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Conference draws 350 K-3 teachers

CMSD continued to strengthen the foundation of its reading instruction Friday as 350 K-3 teachers turned out for the District’s Early Learning Conference.

Teachers across the District went back to class for training as students began a long weekend that will include the Presidents’ Day holiday.

Some physical-education teachers learned how to keep kids off the sidelines and in the mix all period, while others got tips for running a pilot bicycle and pedestrian safety program. Arts teachers got hands-on lessons in ceramics and other arts at the NewBridge Cleveland Center for Arts and Technology.

Chief Executive Officer Eric Gordon welcomed teachers to the learning conference at the Beachwood Doubletree before making the rounds at other professional development programs. He praised the teachers for helping at least 85 percent of CMSD students comply with Ohio’s Third Grade Reading Guarantee the first two school years it has been in effect.

“More of our kids are exiting your kindergarten, first-, second- and third-grade classes reading,” he said. “That’s going to make a difference.”

Connecticut-based education consultant Pat Pavelka kicked off the conference with humor-laced look at strategies that can create a positive learning environment. Other speakers, mostly CMSD teachers, led a host of smaller sessions on topics such as using iPads in the classroom, basing instruction on student data, increasing English language learners’ comprehension and making writing enjoyable.

“We’ve been trying to do something strategic,” said Nicole Vitale, the District’s director of early childhood education. “Regardless of your strengths and weaknesses, you can find something that relates to you.”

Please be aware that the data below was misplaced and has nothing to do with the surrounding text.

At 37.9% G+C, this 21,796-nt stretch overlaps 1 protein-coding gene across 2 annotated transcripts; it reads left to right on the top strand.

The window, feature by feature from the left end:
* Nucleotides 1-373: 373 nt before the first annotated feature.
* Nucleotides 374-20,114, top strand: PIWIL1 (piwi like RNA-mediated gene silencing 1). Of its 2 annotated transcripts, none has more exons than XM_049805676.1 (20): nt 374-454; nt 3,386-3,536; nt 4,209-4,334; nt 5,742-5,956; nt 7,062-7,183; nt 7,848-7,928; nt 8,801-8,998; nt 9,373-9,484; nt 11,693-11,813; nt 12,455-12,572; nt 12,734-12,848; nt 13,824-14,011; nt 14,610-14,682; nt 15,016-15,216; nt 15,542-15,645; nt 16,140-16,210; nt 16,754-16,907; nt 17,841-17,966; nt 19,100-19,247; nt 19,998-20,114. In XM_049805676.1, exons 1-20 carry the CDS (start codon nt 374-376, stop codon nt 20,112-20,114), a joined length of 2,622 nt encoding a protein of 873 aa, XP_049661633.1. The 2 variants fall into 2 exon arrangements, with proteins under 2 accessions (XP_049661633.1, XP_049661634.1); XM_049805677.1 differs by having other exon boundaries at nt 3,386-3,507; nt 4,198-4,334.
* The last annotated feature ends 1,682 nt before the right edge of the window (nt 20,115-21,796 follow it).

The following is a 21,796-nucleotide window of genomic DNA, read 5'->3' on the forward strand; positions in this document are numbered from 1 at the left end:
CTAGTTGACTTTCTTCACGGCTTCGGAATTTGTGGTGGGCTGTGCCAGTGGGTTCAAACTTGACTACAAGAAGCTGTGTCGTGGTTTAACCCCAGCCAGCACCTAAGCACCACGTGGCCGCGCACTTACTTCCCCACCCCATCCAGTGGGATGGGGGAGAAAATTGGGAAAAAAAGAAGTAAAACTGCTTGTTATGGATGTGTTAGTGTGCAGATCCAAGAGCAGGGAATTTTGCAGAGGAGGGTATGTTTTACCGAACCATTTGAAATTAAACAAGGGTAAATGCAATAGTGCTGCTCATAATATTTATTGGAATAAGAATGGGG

At CMSD’s East Professional Center, Eric Larson, a national advisor to the Alliance for a Healthier Generation, showed more than 50 physical-education teachers how to replace intense elimination games with moderate activities that promote teamwork and keep an entire class involved at all times. Examples included Frisbee game that relies on passing and “survivor tag” competition that allows students to bring back idled teammates with a high five.

A smaller group of physical-education teachers met at Patrick Henry School and learned how to teach bicycle safety to second-graders. Six schools are piloting a bicycle and pedestrian safety program with a $15,560 grant from the St. Luke’s Foundation. (Find story here.)

About 80 arts teachers visited NewBridge for work in photography, graphic arts, creating or building “beats” by computer and ceramics. NewBridge benefited as well, learning more about the CMSD students who account for the majority of participants in the center’s after-school program.